Several months ago, one of the early pioneers of Facebook and its first President Sean Parker, voiced his regret regarding helping create social media in the form we know it today, saying:
“I don’t know if I really understood the consequences of what I was saying, because of the unintended consequences of a network when it grows to a billion or 2 billion people and it literally changes your relationship with society, with each other,”…
”God only knows what it’s doing to our children’s brains.”
Parker says the social networking site exploits human psychological vulnerabilities through a validation feedback loop that gets people to constantly post to get even more likes and comments.
“It’s exactly the kind of thing that a hacker like myself would come up with, because you’re exploiting a vulnerability in human psychology,” he said.
“The inventors, creators — it’s me, it’s Mark [Zuckerberg], it’s Kevin Systrom on Instagram, it’s all of these people — understood this consciously. And we did it anyway.”
This is the year everyone—including founding executives—began publicly questioning the impact of social media on our lives.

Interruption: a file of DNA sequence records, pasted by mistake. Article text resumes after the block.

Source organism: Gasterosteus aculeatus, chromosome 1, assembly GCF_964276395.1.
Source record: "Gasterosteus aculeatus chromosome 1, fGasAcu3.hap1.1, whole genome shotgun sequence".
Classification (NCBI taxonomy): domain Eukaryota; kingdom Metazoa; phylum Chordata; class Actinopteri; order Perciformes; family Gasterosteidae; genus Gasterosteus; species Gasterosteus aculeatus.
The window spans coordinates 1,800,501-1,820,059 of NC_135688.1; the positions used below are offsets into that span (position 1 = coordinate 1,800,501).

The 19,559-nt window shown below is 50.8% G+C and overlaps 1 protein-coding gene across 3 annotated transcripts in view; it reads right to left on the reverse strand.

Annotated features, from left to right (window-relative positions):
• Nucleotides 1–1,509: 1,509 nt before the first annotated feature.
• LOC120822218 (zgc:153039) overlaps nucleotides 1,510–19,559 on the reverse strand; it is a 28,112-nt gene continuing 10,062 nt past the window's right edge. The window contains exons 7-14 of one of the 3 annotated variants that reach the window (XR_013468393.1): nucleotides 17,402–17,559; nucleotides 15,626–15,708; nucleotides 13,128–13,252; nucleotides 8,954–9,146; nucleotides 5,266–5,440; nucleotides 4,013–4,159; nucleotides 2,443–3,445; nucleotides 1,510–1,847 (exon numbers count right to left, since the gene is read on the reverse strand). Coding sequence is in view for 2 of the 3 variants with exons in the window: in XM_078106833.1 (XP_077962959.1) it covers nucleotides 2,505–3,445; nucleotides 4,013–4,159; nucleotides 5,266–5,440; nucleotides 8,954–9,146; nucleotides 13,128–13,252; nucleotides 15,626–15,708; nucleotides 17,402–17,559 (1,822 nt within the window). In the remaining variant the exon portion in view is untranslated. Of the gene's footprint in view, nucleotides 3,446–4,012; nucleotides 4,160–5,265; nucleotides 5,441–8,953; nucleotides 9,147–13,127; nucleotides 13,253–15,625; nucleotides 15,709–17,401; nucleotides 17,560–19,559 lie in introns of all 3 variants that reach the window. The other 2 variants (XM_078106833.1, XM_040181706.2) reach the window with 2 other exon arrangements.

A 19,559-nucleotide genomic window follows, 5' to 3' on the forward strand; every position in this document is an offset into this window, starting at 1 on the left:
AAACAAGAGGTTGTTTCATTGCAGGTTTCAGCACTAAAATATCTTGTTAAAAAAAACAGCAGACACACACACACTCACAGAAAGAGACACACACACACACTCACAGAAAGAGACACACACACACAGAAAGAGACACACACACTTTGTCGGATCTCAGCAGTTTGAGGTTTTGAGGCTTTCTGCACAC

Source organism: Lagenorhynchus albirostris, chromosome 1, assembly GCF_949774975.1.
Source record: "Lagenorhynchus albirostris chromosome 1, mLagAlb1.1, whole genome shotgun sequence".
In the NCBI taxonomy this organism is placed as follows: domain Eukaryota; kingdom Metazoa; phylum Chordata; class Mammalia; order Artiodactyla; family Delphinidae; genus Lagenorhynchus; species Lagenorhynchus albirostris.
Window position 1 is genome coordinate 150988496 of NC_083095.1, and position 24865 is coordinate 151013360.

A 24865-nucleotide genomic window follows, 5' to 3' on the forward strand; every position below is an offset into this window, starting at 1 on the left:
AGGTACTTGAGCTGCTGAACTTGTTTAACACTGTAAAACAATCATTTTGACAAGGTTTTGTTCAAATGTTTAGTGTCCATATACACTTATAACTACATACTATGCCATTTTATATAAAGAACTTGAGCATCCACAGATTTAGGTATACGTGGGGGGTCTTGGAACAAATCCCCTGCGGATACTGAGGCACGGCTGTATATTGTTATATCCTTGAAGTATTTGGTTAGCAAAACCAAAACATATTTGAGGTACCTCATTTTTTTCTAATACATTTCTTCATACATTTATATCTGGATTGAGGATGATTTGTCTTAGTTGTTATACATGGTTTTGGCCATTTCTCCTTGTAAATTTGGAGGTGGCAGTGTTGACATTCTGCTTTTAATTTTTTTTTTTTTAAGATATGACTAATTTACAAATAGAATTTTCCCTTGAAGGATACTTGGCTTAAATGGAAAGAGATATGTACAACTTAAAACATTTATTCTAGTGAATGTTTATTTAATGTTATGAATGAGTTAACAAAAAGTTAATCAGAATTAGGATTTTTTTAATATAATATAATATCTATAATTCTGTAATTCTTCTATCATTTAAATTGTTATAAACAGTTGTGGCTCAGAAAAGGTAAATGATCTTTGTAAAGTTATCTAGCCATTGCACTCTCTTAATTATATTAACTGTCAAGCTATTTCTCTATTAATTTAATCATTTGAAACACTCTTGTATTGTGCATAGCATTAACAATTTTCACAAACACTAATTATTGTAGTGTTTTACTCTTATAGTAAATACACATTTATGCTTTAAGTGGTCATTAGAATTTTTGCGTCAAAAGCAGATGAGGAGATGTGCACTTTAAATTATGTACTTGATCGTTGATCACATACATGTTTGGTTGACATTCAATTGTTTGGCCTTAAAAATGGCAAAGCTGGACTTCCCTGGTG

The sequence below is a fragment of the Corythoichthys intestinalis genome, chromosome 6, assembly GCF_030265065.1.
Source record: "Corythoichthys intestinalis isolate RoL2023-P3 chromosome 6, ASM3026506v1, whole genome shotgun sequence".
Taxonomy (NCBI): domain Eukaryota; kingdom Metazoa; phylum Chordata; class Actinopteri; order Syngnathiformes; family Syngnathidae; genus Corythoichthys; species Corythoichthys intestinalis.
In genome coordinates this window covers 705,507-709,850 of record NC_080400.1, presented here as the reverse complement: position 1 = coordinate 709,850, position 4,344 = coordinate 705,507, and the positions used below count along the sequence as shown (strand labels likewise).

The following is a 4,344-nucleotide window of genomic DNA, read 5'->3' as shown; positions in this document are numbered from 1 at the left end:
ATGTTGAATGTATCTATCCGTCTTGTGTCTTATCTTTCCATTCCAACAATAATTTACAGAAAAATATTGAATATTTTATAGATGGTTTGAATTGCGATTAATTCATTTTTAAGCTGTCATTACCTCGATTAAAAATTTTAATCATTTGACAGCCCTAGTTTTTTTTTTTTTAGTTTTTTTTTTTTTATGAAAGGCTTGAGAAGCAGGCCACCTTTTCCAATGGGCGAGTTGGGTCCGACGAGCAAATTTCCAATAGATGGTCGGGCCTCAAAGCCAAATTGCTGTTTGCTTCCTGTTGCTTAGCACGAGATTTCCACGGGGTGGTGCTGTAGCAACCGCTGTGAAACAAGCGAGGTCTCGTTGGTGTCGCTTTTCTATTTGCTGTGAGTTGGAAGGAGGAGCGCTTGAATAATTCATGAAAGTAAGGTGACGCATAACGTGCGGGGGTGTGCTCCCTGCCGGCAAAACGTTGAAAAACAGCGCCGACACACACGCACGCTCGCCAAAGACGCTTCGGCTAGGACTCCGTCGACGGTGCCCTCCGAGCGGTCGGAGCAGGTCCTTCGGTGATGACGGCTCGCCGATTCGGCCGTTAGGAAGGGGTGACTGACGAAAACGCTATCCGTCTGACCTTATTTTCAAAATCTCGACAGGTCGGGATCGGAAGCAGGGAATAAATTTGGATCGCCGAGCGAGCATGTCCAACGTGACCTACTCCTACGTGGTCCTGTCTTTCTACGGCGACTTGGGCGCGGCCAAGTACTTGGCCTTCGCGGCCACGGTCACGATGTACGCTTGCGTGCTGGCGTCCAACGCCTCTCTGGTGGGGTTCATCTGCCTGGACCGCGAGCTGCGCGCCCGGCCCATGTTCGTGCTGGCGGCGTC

Last month, Facebook’s first president Sean Parker opened up about his regrets over helping create social media as we know it today. “I don’t know if I really understood the consequences of what I was saying, because of the unintended consequences of a network when it grows to a billion or 2 billion people and it literally changes your relationship with society, with each other,” Parker said. “God only knows what it’s doing to our children’s brains.”
Chamath Palihapitiya, former vice president of user growth, also recently expressed his concerns. During a recent public discussion at the Stanford Graduate School of Business, Palihapitiya—who worked at Facebook from 2005 to 2011—told the audience, “I think we have created tools that are ripping apart the social fabric of how society works.”
Some of his comments seem to echo Parker’s concern [emphasis ours]. Parker has said that social media creates “a social-validation feedback loop” by giving people “a little dopamine hit every once in a while, because someone liked or commented on a photo or a post or whatever.”
Just days after Parker made those comments, Palihapitiya told the Stanford audience, “The short-term, dopamine-driven feedback loops we’ve created are destroying how society works,” Palihapitiya said. “No civil discourse, no cooperation; misinformation, mistruth. And it’s not an American problem—this is not about Russians ads. This is a global problem.”
WASHINGTON (Reuters) – A day before Facebook announced that it had discovered and disabled a propaganda campaign designed to sow dissension among U.S. voters, it exclusively shared some of the suspicious pages with an online forensics team so busy it hasn’t put a nameplate on the door.